# Pants on fire!

One of the authors, Ian Jubb, discussing a pair of trousers with his colleagues at Imperial College London. Ian Jubb is currently the PhD student of Fay Dowker in the Theoretical Physics group at Imperial College London.

by Ian Jubb and Michel Buck.

Did you know that Quantum Gravity literally sets pants on fire?

Your pants are not just a nifty garment, they are also a perfect example of a space undergoing a process known as topology change. Take a space that initially consists of two separate circles. If they were to meet and merge into a single circle, the topology of the space would have changed. The trousers allow us to visualise each stage of this process, with cross sections higher up the trouser leg corresponding to later times in the process (if we hold the trousers upside-down, we get the reverse process, corresponding to a single circle splitting into two circles). Instead of viewing this process as the space changing in time, Einstein would tell us to view the trousers in their entirety, as one whole spacetime — the trousers spacetime.

But why should we care about spaces that can ‘split’ and ’attach’ like this? It turns out that there are good reasons to believe that such spacetimes may have a role to play in Quantum Gravity. In the gravitational path integral, where we sum over different spacetimes, structures on Planckian scales incur very little suppression, which suggests that spaces undergoing topology change should be included in the sum over spacetimes. In our recent CQG paper [1], we focus our attention on the trousers, as it is one of the simplest examples to study.

Figuring out how the trousers and other spacetimes with topology change contribute to the path integral is tricky work. As a first step, one can take a background field approximation and look at linear quantum fluctuations about the classical spacetime. We looked specifically at the quantum field theory of a free massless scalar field in a fixed, background trousers spacetime.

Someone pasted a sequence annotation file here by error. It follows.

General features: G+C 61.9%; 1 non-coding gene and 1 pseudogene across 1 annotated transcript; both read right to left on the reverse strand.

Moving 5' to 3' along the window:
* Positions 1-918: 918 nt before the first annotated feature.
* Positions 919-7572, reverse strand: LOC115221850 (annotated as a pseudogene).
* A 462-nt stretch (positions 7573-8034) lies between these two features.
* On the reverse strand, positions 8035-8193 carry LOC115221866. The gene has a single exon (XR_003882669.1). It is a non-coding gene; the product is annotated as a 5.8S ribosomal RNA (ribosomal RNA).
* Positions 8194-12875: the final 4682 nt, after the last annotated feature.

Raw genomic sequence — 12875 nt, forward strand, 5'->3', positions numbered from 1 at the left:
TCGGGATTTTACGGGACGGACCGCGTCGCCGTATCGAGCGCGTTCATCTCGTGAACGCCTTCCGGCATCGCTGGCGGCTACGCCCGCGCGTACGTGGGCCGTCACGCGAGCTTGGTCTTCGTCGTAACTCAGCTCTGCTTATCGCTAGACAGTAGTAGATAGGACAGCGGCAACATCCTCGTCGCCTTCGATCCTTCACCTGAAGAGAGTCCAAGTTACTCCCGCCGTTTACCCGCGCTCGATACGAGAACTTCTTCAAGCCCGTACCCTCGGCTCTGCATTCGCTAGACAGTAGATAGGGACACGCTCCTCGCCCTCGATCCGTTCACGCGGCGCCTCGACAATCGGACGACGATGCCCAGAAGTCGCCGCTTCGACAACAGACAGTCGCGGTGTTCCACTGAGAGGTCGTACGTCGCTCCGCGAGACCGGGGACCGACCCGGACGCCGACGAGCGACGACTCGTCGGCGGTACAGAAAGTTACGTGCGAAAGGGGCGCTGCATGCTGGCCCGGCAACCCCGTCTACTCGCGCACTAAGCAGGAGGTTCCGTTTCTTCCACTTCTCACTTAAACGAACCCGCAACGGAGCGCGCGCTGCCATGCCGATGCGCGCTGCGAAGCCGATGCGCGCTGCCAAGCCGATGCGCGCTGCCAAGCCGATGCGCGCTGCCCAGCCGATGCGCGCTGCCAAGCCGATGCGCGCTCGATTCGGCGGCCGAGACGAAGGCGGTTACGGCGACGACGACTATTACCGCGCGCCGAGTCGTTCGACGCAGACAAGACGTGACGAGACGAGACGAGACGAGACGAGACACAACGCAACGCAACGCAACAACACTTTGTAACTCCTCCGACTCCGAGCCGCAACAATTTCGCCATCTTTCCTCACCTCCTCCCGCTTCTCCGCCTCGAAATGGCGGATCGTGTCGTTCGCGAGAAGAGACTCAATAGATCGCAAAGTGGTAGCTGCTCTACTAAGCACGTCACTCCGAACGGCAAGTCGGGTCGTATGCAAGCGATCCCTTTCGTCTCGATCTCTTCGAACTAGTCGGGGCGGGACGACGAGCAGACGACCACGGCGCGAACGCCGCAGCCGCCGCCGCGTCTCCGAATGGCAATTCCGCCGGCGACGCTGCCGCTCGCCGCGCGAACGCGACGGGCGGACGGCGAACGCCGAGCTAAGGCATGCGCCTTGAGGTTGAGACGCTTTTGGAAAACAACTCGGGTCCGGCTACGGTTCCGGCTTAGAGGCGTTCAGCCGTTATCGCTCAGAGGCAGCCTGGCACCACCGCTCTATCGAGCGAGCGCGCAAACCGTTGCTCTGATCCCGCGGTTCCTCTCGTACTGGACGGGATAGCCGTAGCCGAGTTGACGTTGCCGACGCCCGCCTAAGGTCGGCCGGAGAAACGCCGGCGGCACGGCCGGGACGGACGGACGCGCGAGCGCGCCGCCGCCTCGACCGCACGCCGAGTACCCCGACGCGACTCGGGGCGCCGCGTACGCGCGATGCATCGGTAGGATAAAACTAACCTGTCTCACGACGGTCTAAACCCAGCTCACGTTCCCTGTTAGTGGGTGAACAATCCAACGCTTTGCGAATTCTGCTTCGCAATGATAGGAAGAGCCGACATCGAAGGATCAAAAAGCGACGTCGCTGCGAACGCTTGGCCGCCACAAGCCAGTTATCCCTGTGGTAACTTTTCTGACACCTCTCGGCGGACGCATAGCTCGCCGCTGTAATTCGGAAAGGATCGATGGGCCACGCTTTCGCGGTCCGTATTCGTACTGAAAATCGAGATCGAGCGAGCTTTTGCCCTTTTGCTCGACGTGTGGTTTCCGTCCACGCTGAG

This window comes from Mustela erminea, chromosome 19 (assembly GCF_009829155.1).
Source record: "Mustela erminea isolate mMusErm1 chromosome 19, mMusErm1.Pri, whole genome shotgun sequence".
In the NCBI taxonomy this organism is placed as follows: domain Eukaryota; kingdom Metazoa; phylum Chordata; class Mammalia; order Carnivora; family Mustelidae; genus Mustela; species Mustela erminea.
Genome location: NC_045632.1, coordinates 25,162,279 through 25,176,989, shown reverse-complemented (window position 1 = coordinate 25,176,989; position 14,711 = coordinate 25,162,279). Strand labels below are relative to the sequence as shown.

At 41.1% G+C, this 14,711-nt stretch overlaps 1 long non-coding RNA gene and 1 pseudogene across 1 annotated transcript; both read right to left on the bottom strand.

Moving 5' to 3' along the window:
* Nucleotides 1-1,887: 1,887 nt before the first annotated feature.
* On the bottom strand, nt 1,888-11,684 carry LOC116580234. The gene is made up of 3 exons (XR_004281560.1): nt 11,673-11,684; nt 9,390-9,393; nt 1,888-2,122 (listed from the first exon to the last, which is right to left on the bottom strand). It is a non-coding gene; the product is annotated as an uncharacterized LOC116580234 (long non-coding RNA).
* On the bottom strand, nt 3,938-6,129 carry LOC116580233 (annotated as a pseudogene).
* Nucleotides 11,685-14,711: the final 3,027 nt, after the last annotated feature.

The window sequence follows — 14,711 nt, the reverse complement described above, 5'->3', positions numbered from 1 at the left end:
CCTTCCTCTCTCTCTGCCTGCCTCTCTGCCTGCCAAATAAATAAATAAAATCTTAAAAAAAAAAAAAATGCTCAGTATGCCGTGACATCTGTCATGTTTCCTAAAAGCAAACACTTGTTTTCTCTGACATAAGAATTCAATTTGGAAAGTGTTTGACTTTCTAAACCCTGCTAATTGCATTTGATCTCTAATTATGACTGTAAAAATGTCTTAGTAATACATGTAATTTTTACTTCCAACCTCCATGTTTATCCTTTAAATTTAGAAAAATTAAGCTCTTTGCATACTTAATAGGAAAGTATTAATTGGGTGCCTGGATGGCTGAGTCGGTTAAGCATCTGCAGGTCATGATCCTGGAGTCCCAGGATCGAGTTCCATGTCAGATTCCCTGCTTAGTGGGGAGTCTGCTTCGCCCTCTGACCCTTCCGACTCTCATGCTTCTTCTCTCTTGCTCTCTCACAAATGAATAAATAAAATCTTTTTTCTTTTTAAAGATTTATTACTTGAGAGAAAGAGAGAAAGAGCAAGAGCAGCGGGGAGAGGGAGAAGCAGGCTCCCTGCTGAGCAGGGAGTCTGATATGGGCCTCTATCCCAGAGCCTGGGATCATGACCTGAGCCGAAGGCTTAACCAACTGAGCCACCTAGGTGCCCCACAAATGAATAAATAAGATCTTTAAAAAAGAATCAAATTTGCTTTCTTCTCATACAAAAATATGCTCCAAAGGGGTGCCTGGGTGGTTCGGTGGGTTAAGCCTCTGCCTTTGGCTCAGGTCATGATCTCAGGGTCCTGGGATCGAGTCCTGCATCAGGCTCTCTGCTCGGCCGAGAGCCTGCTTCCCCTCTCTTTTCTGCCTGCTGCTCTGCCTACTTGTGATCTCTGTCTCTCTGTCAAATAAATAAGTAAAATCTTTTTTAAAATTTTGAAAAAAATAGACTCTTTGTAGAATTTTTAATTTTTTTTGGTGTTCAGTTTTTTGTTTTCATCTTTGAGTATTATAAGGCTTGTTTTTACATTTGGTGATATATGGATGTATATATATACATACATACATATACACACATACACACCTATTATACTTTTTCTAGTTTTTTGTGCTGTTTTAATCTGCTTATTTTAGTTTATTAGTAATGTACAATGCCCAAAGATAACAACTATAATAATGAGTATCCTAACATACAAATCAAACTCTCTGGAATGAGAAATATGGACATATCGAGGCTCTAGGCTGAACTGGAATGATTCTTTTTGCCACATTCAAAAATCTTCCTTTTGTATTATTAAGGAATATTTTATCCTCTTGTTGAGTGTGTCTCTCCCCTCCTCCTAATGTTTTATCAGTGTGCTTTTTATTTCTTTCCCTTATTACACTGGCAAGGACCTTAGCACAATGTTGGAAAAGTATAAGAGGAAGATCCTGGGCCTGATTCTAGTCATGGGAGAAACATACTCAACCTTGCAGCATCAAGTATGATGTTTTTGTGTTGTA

Even in this simple scenario one encounters subtleties. The trousers spacetime does not admit a Lorentzian metric everywhere, which is something textbook Quantum Field Theory relies on. This means that one is necessarily charting new territory when investigating Quantum Field Theory on the trousers. New rules have to be created that are self-consistent and physically viable, and anything falling short of this must be hung out to dry…

Anderson and DeWitt were first to try on the trousers, albeit upside-down. They wrote down the modes of the massless field theory in the waist region, and proposed a rule to propagate these modes down the legs. They concluded that the vacuum state of the quantum theory would bring with it an unavoidable infinite energy burst from the crotch. This blazing inferno emanating from the crotch at light-speed, they argued, suggests that the topology change occurring in the trousers spacetime is unphysical. Manogue and others revisited the problem with a more careful analysis involving propagation rules that conserved the Klein-Gordon inner product. Nevertheless, their conclusion with regards to the infinite energy remained the same.

Recently, Rafael Sorkin has proposed a new approach to QFT based on work by Stephen Johnston on Quantum Field Theory on causal sets. In our paper we apply this Sorkin-Johnston (SJ) formalism to the trousers, not only to see what light it might shed on previous results, but also as an exercise in the new approach. With the SJ formalism we were able to confirm the previously found infinite energy, and answer some of the questions left open in previous work using traditional QFT techniques.

This could be just the beginning for the new SJ formalism. In the future it may allow us to ask about quantum effects in other topology changing spacetimes. We’re particularly interested to see if we can find spacetimes with topology changes that don’t result in hellfire, such as the spacetime representing black hole pair production in 4 dimensions. Unfortunately, we don’t know of a garment that will help you visualise that.

References
[1] Michel Buck et al 2017 Class. Quantum Grav. 34 055002